WinFS was an ambitious effort to embed an integrated storage engine into the Windows operating system, and use it to create a shared data ecosystem. Although WinFS never shipped as a part of Windows, many of the underlying technologies have shipped, or will ship, in SQL Server and in other products. In this interview Quentin Clark traces the lineage of those technologies back to WinFS, and forward to their current incarnations.
Quentin Clark led the WinFS project from 2002 to 2006. He's now a general manager in the SQL Server organization.
JU: You made a fascinating remark last time we spoke, which was that most of WinFS either already has shipped, or will ship. I think that would surprise a lot of people, and I'd like to hear more about what you meant by that.
QC: WinFS was about a lot of things. In part it was about trying to create something for the Windows platform and ecosystem around shared data between applications. Let's set that aside, because that part's not shipping.
JU: So you mean schemas that would define contacts, and other kinds of shared entities?
QC: Yeah. That's a mechanism, a technology required for that shared data platform. Now the notion of having that shared data platform as part of Windows isn't something we're delivering on this turn of the crank.
We may choose to do that sometime in the future, based on the technology we're finishing up here, in SQL, but it's not on the immediate roadmap.
QC: Now let's look under the covers, and ask what was required to deliver on that goal. It's about schemas, it's about integrated storage, it's about object/relational, a bunch of things. And that's the layer you can look at and say, OK, the WinFS project, which went from ... well, it depends who you ask, but I think it went from 2002 until we shut it down in 2006 ... what was the technology that was being built for that effort, in order to meet those goals? And what happened to all that stuff?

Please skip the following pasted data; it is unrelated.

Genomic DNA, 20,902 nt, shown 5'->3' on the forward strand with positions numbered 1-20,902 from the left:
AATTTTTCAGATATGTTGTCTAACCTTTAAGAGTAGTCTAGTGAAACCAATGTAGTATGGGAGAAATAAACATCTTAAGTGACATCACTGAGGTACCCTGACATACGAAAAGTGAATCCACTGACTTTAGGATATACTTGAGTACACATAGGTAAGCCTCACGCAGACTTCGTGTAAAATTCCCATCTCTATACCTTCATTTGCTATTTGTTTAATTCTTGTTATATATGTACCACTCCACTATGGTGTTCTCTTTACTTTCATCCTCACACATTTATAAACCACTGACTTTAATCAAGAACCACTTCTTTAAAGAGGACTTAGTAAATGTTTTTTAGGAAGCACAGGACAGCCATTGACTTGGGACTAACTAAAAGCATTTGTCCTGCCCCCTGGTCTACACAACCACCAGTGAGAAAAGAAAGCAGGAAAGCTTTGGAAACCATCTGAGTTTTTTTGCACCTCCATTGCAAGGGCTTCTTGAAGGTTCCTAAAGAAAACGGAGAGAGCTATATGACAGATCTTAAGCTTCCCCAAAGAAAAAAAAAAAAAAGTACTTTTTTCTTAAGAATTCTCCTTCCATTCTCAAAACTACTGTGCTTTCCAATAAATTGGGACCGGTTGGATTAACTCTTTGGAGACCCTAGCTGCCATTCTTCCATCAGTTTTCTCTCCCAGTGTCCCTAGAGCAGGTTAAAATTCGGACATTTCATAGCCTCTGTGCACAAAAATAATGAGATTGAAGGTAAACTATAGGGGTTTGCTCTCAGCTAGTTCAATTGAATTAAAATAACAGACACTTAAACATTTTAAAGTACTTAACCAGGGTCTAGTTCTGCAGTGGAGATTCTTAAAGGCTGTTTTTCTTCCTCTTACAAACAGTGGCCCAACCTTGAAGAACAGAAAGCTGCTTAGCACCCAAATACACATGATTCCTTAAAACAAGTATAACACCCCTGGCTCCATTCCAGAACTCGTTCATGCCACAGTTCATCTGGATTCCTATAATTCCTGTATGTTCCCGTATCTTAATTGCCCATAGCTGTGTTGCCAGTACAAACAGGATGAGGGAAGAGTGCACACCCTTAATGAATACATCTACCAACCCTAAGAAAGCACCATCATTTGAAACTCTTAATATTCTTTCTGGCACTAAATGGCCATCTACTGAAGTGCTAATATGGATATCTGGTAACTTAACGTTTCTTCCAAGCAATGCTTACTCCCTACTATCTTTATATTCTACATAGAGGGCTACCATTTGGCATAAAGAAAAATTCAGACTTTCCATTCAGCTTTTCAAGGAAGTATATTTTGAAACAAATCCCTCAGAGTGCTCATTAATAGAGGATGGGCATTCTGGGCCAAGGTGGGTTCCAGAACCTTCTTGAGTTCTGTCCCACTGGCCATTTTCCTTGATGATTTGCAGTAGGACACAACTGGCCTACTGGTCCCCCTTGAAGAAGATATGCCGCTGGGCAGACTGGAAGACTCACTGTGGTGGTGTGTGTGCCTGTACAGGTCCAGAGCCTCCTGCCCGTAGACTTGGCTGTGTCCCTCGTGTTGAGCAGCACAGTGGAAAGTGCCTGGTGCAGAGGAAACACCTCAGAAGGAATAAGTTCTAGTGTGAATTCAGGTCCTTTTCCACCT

You can catalog that stuff, and look at work that we're doing now for SQL Server 2008, or ADO.NET, or VS 2008 SP1, and trace its lineage back to WinFS.
JU: Let's do that.
QC: OK. I guess we can start at the top, with schemas. We're not doing anything with schemas. At the end of the WinFS project we had settled on a set of schemas. It was a very typical computer science problem, where the schemas started out as a super-small set of things, and then became the inclusion of all possible angles, properties, and interests of anybody interested in that topic whatsoever. We wound up with a contact schema with 200 or 300 properties.
Then by the time we shipped the WinFS beta we were back down to that super-small subset. Here's the 10 things about people that you need to know in common across applications.
But all that stuff is gone. The schemas, and a layer that we internally referred to as base, which was about the enforcement of the schemas, all that stuff we've put on the shelf. Because we didn't need it. It was for that particular application of all this other technology.
So that's the one piece that didn't go anywhere.
Next layer down is the APIs. The WinFS APIs were a precursor to a more generalized set of object/relational APIs, which is now shipping as what we call entity framework in ADO.NET.